A modern icon in the style of Andrei Rublev’s icon of the Old Testament Trinity or the Hospitality of Abraham
In our Bible studies in this tutorial group, we have been looking at the Old Testament lectionary reading for the Sunday of the following week. Tomorrow [19 May 2013] is the Day of Pentecost, and the following Sunday [26 May 2013] is Trinity Sunday.
The readings for Trinity Sunday [Year C] in the Revised Common Lectionary (RCL) are: Proverbs 8: 1-4, 22-31; Psalm 8; Romans 5: 1-5; John 16: 12-15.
So this morning we are looking at Proverbs 8: 1-4, 22-31.
Proverbs 8: 1-4, 22-31
1Does not wisdom call,
and does not understanding raise her voice?
2 On the heights, beside the way,
at the crossroads she takes her stand;
3 beside the gates in front of the town,
at the entrance of the portals she cries out:
4 ‘To you, O people, I call,
and my cry is to all that live.
22 The Lord created me at the beginning of his work,
the first of his acts of long ago.
23 Ages ago I was set up,
at the first, before the beginning of the earth.
24 When there were no depths I was brought forth,
when there were no springs abounding with water.
25 Before the mountains had been shaped,
before the hills, I was brought forth –
26 when he had not yet made earth and fields,
or the world’s first bits of soil.
27 When he established the heavens, I was there,
when he drew a circle on the face of the deep,
28 when he made firm the skies above,
when he established the fountains of the deep,
29 when he assigned to the sea its limit
so that the waters might not transgress his command,
when he marked out the foundations of the earth,
30 then I was beside him, like a master worker;
and I was daily his delight,
rejoicing before him always,
31 rejoicing in his inhabited world
and delighting in the human race.
Although Trinity Sunday is one of my favourite Sundays in the liturgical year, I am aware that many clergy are reluctant to preach on this Sunday for fear of heresy.
The difficulties of preparing for this Sunday are compounded because this is the only festival in the church year that celebrates a doctrine rather than an event or a person.
But perhaps if we approached Trinity Sunday thinking about how to celebrate our life in the Trinity rather than explaining our doctrine about the Trinity we might have very different sermons, and prepare for them with a very different approach to the Lectionary readings, including the Old Testament reading for Trinity Sunday.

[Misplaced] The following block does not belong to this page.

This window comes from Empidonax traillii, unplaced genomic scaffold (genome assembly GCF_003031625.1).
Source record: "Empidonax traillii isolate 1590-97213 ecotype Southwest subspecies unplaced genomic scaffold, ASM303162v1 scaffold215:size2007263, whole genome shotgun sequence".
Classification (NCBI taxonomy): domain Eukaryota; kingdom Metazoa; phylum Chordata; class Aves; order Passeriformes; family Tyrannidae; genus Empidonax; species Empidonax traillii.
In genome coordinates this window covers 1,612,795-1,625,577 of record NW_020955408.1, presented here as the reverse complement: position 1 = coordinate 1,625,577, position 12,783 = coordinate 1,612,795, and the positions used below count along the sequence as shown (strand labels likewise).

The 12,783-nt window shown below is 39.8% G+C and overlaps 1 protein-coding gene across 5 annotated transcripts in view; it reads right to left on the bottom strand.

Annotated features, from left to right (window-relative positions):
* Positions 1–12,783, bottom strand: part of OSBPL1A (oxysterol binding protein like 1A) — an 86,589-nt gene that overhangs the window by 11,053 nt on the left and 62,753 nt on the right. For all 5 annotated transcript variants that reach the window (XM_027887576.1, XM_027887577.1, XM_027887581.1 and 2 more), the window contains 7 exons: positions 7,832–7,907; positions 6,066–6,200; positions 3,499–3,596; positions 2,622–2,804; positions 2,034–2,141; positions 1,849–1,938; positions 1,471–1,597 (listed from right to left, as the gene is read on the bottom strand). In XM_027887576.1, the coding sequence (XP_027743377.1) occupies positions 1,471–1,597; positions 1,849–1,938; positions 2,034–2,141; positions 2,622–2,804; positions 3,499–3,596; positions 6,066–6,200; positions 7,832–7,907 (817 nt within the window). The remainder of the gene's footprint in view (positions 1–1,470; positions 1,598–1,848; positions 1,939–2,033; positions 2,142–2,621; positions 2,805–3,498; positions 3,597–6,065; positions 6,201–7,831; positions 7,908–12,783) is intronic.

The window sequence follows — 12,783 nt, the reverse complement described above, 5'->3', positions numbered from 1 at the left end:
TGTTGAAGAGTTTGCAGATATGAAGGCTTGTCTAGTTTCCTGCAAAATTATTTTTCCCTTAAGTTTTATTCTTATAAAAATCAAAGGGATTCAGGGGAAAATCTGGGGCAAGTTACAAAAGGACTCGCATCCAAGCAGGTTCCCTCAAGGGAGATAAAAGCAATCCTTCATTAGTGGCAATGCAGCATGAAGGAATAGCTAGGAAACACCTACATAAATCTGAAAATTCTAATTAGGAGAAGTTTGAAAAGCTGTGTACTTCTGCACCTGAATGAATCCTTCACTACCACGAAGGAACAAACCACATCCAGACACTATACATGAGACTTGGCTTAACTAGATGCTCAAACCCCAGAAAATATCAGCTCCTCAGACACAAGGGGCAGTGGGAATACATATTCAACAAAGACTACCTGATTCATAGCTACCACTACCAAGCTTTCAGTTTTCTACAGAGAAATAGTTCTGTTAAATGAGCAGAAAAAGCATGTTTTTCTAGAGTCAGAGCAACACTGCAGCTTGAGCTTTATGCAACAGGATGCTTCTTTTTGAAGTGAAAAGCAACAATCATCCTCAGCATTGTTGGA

Heavy on the celebrations, light on the explanations – would it work better?
But first, a few explanations.
In the Western traditions of the Church, Trinity Sunday is the Sunday following Pentecost, and comes eight weeks after Easter Day, although in the Orthodox Church, the Sunday of Pentecost itself is called Trinity Sunday, and the Sunday after Pentecost is All Saints’ Sunday.
Interestingly, Trinity Sunday is a very Anglican day too: Thomas Becket (1118–1170) was consecrated Archbishop of Canterbury on the Sunday after Pentecost, and his first act was to ordain that the day of his consecration should be held as a new festival in honour of the Holy Trinity. This observance then spread from Canterbury throughout the Western Church.
Looking at the text:
Lichfield has a traditional town crier. Ken Knowles, a retired teacher, dresses in the traditional town-crier’s red frock coat and tricorn hat, and goes around the town centre ringing his bell to proclaim the great news of the day. Why, he even has a row of Toby jugs, all dressed like town criers, in the front window of his house in Beacon Street.
The beginning of our Old Testament reading provides me with an instant image of a town crier calling out aloud at the gates and through the streets of the city, but in this case proclaiming the God news of God’s creation, and the role of the Holy Spirit in that creation.
This Old Testament reading gives us part or all of three stanzas of a seven-stanza poem in which Wisdom is personified as a woman.
Verses 1-5 are the first stanza, and verses 22-31are the fifth and sixth stanza.
Wisdom “cries out” (verse 3) to “all that live” (verse 4), to all people everywhere. But her message is primarily to young people.
Verses 22-31 tell of Wisdom’s relationship to creation. God created her at the beginning of his work, as “the first of his acts,” “before the beginning of the earth” (verse 23), before he created the depths (verse 24).